AUBURN HILLS, Mich. — Before Sunday’s game against the Detroit Pistons, Pelicans coach Alvin Gentry asserted that, had New Orleans not been decimated by injuries this season, Anthony Davis would be an MVP candidate.
His words, by the end of his team’s 111-106 victory, seemed like an understatement, if anything: The Pelicans star had a career-high 59 points to go with 20 rebounds in a performance that is best contextualized not within Davis’ season or career but in franchise and NBA history.
The list of statistics demonstrating his game’s place in history is lengthy: Davis broke the Pelicans single-game franchise record of 50 points — set by Jamal Mashburn in 2003 on the same date (Feb. 21) that Davis surpassed the mark — and scored more points than any other NBA player has in a game this season; he became the youngest player since at least the 1963-64 season to score 59 points in a game; he became the second-youngest player in NBA history to record a 50-point, 20-rebound game; and he became the third player since the 1983-84 NBA season to record a 50-point, 20-rebound game.
Davis, who turns 23 next month, scored in nearly every fashion imaginable. At times, he spun his way to the hoop for easy layups. At other moments, he stepped back to nail jumpers that did not touch the rim. Twice, he made 3-pointers.
“After a while, you feel like any shot that you put up is going to go in,” Davis said. “I definitely felt like that tonight.”
Before Sunday’s game, Davis’ career high was 43 points, which he had reached on three occasions. On Sunday, he surpassed that total with 8 minutes, 44 seconds left in the fourth quarter. He finished one rebound shy of his career high as well.
The Pistons, however much they tried, could not stop Davis; he made 24 of 34 field-goal attempts. The closest they came to slowing him down came when the Pelicans’ Ryan Anderson launched a shot from beyond half court as time expired in the third quarter: Davis stood under the basket, where Pistons guard Steve Blake, listed at 6-foot-3, gave him a bear hug.
Davis said he wasn’t keeping track of his scoring output, but the bench kept him informed during timeouts. Gentry, an assistant coach with the Golden State Warriors when Klay Thompson set an NBA record by scoring 37 points in a quarter last season, said he doesn’t enjoy historic performances as they are happening.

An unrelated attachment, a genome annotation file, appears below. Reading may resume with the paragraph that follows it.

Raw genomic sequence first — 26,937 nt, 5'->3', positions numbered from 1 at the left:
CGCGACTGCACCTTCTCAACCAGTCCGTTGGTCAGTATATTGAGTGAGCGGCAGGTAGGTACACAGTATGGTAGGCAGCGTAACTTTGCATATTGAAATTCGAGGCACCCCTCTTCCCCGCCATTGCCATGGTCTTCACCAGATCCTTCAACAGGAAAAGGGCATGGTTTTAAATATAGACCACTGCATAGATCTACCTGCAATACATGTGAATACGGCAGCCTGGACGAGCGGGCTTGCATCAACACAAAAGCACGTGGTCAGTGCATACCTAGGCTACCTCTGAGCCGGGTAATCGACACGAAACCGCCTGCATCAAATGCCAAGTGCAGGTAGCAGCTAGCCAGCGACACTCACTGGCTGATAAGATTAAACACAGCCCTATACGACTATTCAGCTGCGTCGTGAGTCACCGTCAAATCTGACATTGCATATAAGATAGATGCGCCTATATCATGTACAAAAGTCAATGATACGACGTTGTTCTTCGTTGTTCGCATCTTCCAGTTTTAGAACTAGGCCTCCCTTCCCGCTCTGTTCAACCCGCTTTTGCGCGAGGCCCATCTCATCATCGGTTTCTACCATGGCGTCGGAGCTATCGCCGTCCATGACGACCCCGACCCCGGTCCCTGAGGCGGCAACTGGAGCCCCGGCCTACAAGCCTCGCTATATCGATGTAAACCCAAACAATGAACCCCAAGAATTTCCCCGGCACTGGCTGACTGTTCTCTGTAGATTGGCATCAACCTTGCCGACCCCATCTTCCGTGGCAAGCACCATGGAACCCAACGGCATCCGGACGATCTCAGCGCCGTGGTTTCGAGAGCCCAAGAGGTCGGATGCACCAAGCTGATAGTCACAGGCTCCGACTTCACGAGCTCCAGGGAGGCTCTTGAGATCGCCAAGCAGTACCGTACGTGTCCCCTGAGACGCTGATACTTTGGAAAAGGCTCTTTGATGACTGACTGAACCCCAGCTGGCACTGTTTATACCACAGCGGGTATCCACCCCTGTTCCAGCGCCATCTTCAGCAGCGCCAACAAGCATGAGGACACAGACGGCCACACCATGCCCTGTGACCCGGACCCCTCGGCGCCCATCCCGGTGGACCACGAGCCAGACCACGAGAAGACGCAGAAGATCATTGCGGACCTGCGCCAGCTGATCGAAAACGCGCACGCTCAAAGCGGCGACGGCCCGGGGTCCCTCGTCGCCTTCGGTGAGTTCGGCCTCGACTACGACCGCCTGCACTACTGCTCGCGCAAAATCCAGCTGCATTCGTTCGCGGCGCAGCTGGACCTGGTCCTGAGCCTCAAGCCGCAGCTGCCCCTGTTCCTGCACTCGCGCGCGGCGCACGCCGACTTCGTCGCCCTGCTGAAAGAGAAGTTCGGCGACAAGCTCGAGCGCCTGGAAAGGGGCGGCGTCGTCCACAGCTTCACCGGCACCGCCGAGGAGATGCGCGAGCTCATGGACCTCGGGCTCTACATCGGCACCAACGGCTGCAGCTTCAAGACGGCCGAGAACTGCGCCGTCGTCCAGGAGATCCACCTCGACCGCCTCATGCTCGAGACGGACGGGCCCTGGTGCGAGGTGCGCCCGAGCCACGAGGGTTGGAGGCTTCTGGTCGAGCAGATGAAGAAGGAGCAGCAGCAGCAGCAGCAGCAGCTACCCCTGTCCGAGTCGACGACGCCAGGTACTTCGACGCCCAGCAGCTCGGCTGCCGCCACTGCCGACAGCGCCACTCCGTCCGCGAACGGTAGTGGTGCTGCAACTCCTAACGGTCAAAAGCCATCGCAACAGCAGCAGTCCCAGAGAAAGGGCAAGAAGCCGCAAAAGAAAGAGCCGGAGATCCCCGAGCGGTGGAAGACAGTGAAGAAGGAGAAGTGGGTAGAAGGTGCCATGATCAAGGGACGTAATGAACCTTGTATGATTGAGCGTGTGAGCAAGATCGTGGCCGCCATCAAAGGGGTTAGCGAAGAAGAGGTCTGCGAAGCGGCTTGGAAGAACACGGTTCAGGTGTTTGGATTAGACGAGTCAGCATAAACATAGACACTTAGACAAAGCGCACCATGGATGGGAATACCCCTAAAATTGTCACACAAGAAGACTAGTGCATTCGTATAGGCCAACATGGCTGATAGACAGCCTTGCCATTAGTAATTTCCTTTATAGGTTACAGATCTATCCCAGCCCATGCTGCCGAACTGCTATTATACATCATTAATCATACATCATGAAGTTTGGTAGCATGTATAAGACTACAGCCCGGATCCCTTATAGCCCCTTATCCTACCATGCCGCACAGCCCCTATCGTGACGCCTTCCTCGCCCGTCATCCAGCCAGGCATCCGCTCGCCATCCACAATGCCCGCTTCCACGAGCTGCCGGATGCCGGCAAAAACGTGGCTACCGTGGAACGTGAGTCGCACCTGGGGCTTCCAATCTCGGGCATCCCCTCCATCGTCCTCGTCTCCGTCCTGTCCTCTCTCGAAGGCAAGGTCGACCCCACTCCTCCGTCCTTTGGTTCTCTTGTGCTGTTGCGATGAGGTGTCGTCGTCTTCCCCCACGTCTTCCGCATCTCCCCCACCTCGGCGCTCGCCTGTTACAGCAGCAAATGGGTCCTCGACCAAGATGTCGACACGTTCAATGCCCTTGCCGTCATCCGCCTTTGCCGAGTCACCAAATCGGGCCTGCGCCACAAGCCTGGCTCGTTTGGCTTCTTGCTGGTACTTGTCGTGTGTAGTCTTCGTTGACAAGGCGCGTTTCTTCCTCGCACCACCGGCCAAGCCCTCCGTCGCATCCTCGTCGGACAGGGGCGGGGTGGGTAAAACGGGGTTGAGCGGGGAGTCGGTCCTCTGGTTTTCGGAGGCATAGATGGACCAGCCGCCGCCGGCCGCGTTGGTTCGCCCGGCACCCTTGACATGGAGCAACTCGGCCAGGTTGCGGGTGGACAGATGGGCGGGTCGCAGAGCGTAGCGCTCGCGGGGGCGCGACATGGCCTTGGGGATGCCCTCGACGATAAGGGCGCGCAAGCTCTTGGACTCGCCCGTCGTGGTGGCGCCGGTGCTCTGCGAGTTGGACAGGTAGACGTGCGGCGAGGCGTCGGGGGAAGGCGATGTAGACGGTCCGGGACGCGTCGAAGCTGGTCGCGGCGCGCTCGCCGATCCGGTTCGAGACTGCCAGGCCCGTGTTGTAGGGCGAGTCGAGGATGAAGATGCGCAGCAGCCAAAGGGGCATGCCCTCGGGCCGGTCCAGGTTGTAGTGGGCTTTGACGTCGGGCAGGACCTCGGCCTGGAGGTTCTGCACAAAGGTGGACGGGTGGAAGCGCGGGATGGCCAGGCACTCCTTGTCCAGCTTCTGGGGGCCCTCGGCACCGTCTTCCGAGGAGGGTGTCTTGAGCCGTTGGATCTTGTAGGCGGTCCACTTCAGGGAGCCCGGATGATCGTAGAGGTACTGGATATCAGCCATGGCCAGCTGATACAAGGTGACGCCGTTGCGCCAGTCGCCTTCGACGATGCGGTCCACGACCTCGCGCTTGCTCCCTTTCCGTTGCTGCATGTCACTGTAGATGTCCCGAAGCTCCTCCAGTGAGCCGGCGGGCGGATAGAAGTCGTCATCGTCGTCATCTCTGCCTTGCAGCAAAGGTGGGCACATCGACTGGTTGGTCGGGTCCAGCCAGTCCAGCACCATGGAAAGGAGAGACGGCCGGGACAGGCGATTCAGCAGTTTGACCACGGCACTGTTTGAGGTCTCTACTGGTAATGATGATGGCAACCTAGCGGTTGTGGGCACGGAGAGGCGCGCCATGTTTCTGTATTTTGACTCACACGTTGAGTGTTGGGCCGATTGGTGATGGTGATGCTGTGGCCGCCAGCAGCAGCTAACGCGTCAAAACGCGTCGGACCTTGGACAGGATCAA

“You don’t enjoy it until afterward,” he said. “I think afterward you really appreciate what he’s done and the magnitude ... of the things that he did.”
Despite Davis’ dominance, the victory did not come easily. Pelicans center Omer Asik left the game in the first quarter with a right ankle sprain and did not return, and they trailed in the fourth quarter after Pistons forward Tobias Harris hit a 3-pointer with 10:22 remaining.
But Davis was too much for the Pistons to overcome. He scored the game’s first points and had eight by the end of the first quarter. That grew to 26 at halftime and then 40 by the end of the third quarter. Gentry credited Davis’ success to the space the Pelicans gave him to operate, a feature the offense has been lacking with key players like Tyreke Evans and Eric Gordon out with injury.
Davis, who noted that his phone was “blowing up” after the game, said the significance of his performance hadn’t quite hit him yet. Scoring 50 points, he said, has always been a goal. He remembers achieving the milestone by scoring 54 points in high school, a game in which he recorded a quadruple-double. But Davis had never scored 59 points in a game at any level.
“People get 40, that’s tough to get. Thirty, kind of tough in the NBA. But 50?” Davis said before pausing to chuckle. “That’s 50, you know? And everybody can’t get 50. Not a lot of people get 50.”
But Davis did Sunday, joining Shaquille O’Neal and Chris Webber as the only NBA players with 50 points and 20 rebounds in a game since 1983.
“I don’t think it will really sink in until tomorrow what I did today,” Davis said. “But being in the history books with C-Webb and Shaq? That’s something special.”